India’s MSME industry is the largest in the world, next only to China. And its sheer size dictates that its challenges are multi-faceted.
Dr Vivek Bindra, founder of Bada Business, an online business skill training platform, says that if lockdowns get mandated again, MSMEs catering to non-essential businesses would still continue to encounter issues like cash flow shortage, delinquencies, labour shortage, and more.
Vivek Bindra, Founder and CEO, Bada Business
However, he too believes there is a better sense of preparedness among enterprises, especially because of the increased awareness about the disease.
It was clear to see that enterprises that pivoted or underwent a digital transformation persisted through the first two waves.
Traditional enterprises that had been running the same way for two or more generations were forced to go digital or face closure. Many chose the former, but sadly, some others turned to the latter.
A Dun & Bradstreet report of April 2021 states that 82 percent of small businesses they surveyed had adopted digitisation, out of which 54 percent of businesses witnessed a reduction in cost, 51 percent saw enhanced competitiveness and a better understanding of customer behaviour, and 45 percent of companies saw massive benefits through digitisation.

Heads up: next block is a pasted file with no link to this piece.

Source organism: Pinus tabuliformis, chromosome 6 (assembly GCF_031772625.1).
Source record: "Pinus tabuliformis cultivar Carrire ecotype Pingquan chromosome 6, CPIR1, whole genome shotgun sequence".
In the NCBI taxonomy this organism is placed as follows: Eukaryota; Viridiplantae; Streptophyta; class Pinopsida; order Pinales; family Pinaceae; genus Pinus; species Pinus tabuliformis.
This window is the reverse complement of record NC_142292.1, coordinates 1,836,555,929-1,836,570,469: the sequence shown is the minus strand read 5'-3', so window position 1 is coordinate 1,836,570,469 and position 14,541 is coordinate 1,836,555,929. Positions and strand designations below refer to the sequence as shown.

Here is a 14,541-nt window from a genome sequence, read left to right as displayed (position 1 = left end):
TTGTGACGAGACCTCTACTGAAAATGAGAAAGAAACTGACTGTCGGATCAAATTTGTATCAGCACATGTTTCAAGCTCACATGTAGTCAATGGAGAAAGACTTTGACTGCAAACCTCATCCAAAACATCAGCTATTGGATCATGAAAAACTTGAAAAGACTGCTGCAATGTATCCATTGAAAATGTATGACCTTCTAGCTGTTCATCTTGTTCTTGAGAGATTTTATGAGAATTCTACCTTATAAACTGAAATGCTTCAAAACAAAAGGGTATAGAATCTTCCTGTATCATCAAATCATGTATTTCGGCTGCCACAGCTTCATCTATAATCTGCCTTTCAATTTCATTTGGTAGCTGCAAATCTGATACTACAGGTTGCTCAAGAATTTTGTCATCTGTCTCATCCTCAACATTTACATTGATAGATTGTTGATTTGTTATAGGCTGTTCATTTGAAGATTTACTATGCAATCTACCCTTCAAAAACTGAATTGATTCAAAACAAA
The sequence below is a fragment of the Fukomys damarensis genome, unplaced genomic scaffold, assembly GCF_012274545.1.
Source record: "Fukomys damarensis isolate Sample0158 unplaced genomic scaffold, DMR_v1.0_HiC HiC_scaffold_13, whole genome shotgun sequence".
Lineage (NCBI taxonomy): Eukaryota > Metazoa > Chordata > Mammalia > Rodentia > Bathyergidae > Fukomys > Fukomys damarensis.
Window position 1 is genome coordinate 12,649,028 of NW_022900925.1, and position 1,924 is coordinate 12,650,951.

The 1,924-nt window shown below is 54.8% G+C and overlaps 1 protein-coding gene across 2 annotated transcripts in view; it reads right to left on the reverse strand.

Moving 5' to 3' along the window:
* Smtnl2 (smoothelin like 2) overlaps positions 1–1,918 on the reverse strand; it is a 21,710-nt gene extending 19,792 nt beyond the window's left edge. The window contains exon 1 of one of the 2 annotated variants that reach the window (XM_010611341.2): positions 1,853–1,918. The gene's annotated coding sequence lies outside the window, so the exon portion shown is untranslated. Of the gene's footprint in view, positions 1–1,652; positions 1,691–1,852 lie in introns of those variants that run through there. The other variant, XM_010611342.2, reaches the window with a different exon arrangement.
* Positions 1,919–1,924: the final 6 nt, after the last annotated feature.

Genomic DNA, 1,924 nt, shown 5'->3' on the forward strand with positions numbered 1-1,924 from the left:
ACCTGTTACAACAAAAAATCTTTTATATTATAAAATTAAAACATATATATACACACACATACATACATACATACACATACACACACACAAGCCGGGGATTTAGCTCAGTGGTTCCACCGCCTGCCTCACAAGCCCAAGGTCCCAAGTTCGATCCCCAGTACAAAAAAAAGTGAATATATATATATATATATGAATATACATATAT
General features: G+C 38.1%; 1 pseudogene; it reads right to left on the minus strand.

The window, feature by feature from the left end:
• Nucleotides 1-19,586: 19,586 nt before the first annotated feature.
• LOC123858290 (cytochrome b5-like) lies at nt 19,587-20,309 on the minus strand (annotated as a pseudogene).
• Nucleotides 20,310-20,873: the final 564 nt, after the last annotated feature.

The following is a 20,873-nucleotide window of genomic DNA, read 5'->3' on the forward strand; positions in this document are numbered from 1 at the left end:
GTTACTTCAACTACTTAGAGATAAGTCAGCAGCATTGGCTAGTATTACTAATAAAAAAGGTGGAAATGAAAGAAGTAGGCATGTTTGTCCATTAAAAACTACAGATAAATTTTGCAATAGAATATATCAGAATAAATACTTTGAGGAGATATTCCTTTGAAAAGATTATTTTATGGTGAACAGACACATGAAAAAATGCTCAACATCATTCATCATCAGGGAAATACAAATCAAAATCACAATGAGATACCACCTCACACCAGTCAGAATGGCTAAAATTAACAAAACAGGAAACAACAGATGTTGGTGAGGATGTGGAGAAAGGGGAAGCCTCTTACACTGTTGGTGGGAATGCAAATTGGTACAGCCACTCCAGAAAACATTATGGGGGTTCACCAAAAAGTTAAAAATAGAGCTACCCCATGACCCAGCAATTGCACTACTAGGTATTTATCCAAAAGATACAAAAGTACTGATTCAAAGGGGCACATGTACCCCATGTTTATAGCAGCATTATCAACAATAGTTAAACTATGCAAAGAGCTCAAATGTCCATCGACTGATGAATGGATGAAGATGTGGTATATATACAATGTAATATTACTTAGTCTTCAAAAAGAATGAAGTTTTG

This means these small businesses did not just survive, but thrived amid the tough pandemic conditions, and are now out of the danger of shutting down.
And although the number of MSMEs that have opted for digitisation is far less than one would expect, experts believe these enterprises have set the right example, and entry barriers are coming down.
“It is to be remembered that businesses that remain resilient and waver through this crisis today, will be the frontrunners of tomorrow,” remarks Vivek.
According to him, businesses must apply the learnings from the past two waves - focus on profitability, clear inventories, reduce capex, maintain transparent employee engagement to accommodate remote or hybrid models of work, manage business costs and make timely vendor payments to streamline supply chain management.